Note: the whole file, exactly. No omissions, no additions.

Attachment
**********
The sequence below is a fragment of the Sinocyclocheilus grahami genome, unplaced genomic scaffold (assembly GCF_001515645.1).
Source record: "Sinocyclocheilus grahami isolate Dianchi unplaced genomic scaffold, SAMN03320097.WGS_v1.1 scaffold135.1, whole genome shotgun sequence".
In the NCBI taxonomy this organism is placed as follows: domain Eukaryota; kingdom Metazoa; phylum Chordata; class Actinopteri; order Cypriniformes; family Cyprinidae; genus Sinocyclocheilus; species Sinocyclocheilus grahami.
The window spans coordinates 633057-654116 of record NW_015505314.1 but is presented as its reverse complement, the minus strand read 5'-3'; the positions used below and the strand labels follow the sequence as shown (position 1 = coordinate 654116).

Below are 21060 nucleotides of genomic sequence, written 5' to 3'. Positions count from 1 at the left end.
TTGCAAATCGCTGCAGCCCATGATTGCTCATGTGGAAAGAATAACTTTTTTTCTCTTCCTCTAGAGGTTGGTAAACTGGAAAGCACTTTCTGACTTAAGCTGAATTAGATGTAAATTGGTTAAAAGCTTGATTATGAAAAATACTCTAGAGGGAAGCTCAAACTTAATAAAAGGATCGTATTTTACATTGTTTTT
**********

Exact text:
The sequence below is a fragment of the Sinocyclocheilus grahami genome, unplaced genomic scaffold (assembly GCF_001515645.1).
Source record: "Sinocyclocheilus grahami isolate Dianchi unplaced genomic scaffold, SAMN03320097.WGS_v1.1 scaffold135.1, whole genome shotgun sequence".
In the NCBI taxonomy this organism is placed as follows: domain Eukaryota; kingdom Metazoa; phylum Chordata; class Actinopteri; order Cypriniformes; family Cyprinidae; genus Sinocyclocheilus; species Sinocyclocheilus grahami.
The window spans coordinates 633057-654116 of record NW_015505314.1 but is presented as its reverse complement, the minus strand read 5'-3'; the positions used below and the strand labels follow the sequence as shown (position 1 = coordinate 654116).

Below are 21060 nucleotides of genomic sequence, written 5' to 3'. Positions count from 1 at the left end.
TTGCAAATCGCTGCAGCCCATGATTGCTCATGTGGAAAGAATAACTTTTTTTCTCTTCCTCTAGAGGTTGGTAAACTGGAAAGCACTTTCTGACTTAAGCTGAATTAGATGTAAATTGGTTAAAAGCTTGATTATGAAAAATACTCTAGAGGGAAGCTCAAACTTAATAAAAGGATCGTATTTTACATTGTTTTT